On another topic, as I rode my spooky, prancy pony home in the dark, wind, and rain I was pondering how I really don't have too much anxiety about riding these days. I know I'm not brave on a lot of horses, but I guess I must trust the two I have, even the one that's definitely a little sketchy. (Looking at you Sophie!) 

Fingers crossed the monsoons will ease off tomorrow and I can get both ponies out without it feeling quite so overwhelming. I'm beyond excited to get some more rides in on Sophie :) 

Wednesday 18 December 2019

The Third Ride of Christmas

And it was a big one!

I got to take Sophie on a trail ride! My husband very kindly led Bridget along with us, so I felt fairly comfortable hopping on Sophie knowing we had a good safety net in place. Still, you just never know with baby horses and I was a little nervous, I won't lie.

Spoiler alert, I was so happy and proud, because she was a very good girl!

Sweaty post ride pony. I've got no riding pictures today because I really just wanted to only worry about making sure she had the best possible outing.

I tried to set us up for success by taking a loop trail we've hand walked her on a few times before. I also waited for a weekday when its usually pretty quiet. The loop itself takes about 90 minutes and is almost all decommissioned forestry roads (Don't worry, I only hopped on for about 30 minutes of it). I felt like the route is a nice combination of technical to keep her mind busy, while still having enough room to maneuver should anything get weird. Also, there's a nice long gradual uphill section which used to serve me well with the very spicy baby Ginger pony - a tired pony was a good pony in her case!

Roadside eating breaks  encouraged. I really want these first rides  = fun adventures for her.

Sophie again felt a little unsettled by the fact I was in the saddle rather than beside her. It felt a little bit like there was a fire under her tail and we might go rocketing up the trail, lol.  I tucked her in behind Bridget, just in case! As is my luck, some random dude popped up in the bushes alongside the trail almost immediately. Sophie was on full alert. I said hi to the guy but he didn't respond and kept on lurking. Maybe picking mushrooms? I don't know. Whatever the case, G and Bridget had to come back and get us because Sophie was too worried to move past the spot on her own.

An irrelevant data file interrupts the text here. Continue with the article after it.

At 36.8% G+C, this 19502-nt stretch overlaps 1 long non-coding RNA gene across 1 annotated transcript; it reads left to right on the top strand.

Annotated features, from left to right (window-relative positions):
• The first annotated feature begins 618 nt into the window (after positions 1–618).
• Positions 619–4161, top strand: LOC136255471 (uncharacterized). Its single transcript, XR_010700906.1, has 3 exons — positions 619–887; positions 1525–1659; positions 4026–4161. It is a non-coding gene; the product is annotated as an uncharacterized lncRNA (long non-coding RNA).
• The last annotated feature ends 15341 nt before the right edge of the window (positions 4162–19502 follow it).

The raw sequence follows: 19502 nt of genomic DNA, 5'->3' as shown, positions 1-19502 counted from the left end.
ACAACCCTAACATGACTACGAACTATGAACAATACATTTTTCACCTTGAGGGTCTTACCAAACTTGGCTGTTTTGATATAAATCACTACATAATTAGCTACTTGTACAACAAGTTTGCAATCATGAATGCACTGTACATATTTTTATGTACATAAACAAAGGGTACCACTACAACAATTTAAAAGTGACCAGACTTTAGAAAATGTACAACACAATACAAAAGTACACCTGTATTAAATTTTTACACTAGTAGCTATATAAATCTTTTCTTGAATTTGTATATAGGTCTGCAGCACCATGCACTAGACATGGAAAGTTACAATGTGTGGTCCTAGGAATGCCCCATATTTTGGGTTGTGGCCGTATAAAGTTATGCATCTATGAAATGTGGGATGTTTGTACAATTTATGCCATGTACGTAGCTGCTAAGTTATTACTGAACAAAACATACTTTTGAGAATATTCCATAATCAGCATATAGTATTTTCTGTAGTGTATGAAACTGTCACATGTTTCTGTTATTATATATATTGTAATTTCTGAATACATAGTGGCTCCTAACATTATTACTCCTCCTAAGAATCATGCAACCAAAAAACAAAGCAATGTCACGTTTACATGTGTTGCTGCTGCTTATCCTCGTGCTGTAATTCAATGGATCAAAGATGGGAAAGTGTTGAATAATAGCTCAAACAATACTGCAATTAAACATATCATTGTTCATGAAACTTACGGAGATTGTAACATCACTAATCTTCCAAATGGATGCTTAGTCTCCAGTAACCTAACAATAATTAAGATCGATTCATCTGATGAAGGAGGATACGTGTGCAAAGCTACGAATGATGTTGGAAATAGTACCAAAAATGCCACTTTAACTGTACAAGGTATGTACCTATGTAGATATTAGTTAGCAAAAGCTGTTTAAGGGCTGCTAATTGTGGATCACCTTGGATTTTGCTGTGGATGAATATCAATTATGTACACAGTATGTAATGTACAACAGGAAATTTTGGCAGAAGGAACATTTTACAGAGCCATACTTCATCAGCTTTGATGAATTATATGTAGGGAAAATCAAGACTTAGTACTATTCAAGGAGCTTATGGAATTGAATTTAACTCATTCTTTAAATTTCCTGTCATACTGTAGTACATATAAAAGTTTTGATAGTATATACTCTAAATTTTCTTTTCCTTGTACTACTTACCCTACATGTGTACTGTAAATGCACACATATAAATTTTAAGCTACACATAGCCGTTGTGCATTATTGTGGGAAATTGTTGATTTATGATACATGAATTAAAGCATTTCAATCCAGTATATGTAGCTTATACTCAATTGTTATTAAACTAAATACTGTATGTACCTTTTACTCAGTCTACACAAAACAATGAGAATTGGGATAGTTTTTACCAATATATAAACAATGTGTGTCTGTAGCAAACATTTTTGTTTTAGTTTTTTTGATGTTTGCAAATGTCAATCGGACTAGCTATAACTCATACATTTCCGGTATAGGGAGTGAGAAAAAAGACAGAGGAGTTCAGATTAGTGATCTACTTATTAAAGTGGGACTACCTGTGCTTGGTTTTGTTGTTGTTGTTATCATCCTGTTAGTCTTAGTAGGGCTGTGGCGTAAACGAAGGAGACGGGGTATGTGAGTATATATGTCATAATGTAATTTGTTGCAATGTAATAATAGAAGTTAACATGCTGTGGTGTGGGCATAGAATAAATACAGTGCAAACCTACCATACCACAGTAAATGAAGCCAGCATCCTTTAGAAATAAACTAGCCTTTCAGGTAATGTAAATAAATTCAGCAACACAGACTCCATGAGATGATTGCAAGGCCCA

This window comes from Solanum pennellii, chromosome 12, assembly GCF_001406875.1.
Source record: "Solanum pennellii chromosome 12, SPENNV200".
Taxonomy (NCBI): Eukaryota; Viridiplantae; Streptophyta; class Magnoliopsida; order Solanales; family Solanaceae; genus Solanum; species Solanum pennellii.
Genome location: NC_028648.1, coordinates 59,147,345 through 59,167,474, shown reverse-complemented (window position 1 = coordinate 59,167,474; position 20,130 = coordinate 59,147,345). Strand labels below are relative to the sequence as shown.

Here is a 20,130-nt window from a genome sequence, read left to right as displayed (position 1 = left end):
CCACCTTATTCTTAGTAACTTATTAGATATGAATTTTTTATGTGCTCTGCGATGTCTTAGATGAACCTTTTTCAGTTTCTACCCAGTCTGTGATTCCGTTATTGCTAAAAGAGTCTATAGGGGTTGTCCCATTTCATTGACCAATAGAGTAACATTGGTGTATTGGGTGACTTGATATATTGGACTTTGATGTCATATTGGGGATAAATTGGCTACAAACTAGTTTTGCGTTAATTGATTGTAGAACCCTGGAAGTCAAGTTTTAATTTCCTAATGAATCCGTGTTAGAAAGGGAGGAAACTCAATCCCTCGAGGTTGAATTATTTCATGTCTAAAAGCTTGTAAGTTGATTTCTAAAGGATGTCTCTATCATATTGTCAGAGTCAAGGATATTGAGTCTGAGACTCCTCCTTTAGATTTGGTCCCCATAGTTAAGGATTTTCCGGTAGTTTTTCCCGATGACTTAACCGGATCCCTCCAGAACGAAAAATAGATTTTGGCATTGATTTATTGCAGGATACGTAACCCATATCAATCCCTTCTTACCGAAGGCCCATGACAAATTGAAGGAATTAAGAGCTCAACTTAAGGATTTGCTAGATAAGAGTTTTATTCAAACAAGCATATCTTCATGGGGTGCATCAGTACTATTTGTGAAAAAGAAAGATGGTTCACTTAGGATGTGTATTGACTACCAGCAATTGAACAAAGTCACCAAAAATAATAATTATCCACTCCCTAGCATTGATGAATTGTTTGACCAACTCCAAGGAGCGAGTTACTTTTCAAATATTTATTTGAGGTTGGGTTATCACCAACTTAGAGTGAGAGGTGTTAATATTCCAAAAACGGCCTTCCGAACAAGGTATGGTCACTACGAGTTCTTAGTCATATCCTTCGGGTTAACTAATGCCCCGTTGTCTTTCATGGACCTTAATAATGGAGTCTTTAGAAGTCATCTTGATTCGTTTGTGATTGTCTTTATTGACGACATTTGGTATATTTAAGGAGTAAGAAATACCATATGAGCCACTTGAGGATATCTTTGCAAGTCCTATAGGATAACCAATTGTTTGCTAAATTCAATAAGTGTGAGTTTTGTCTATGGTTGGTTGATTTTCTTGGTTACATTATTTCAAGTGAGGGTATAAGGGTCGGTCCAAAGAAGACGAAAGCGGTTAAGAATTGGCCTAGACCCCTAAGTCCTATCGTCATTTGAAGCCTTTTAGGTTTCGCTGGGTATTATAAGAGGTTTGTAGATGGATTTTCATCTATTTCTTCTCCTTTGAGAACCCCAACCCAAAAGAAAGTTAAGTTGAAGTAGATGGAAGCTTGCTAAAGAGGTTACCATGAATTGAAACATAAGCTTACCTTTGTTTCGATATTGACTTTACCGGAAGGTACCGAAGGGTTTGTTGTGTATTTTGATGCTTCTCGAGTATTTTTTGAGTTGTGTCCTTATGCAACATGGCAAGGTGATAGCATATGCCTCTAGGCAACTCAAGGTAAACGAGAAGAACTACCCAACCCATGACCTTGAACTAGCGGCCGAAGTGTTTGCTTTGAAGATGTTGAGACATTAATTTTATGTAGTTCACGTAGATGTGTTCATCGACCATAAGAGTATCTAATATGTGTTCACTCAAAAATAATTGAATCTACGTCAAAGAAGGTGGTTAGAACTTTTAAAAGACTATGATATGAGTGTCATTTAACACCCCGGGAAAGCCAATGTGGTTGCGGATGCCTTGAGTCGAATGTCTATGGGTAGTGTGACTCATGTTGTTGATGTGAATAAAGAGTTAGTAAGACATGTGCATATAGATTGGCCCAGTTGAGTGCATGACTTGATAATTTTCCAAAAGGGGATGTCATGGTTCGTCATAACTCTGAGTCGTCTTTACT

Next up, we navigated a whole series of big puddles and ditches. When they decommission the roads, they pull out any infrastructure like bridges or culverts, which leaves lots of big ditches and creek crossings to navigate.  Sophie was excellent and got the hang of figuring out where to put her feet and how to go up and down the big dips with a rider. She's so good with water, which I really appreciate!

We saw another nice person out walking their dog, but otherwise it was quiet, just as I'd hoped. (S is great for almost everything but I need to work on cyclists coming up behind us and she's not 100% with ATVs/dirtbikes if they don't slow down enough)

It's been a while since I've ridden a wobbly baby pony on the trails...I forgot how weird it is to ride a horse that doesn't really know how to go where you point and who makes more than a few interesting choices regarding where they put their feet. As the rider, you really are just along for the ride!

By the time I hopped off, we were confidently leading the way on a loose rein, and I even felt like I had some rudimentary brakes and steering. So pleased we were able to give her such a positive and confidence boosting outing:)

Happy, happy

Such a good girl! I'm going to try to fit in more trail rides in the next few weeks - I feel like it's so much easier and fun for the horses  to install the basics out there because there's a visible purpose to everything I ask (stop for this gate, go around that tree, slow down for this downhill section, etc).

I have to mention that Bridget was feeling great again too. G was like "what are you feeding her? She's towing me everywhere!" Her little ears were forward the whole time and she seemed so happy to be out. Fingers crossed I have time for another Bridget ride soon. I'm just so happy she's feeling so good.

It sounds like we're going to get rained out today (100mm+ forecasted!), so the ponies may get a day off, especially as the indoor arena is already booked. Hopefully see you again soon!


Tuesday 17 December 2019

The Second Ride of Christmas

Keeping with the 12 rides of Christmas (vacation) theme, here's ride #2.

I started out today so frustrated. For now, I feel like it's safer to have someone around when I ride since Sophie is still so new under saddle. But, for the second day in a row, the person cancelled at the last minute and I couldn't round anyone else up to keep me company. So, I was sad.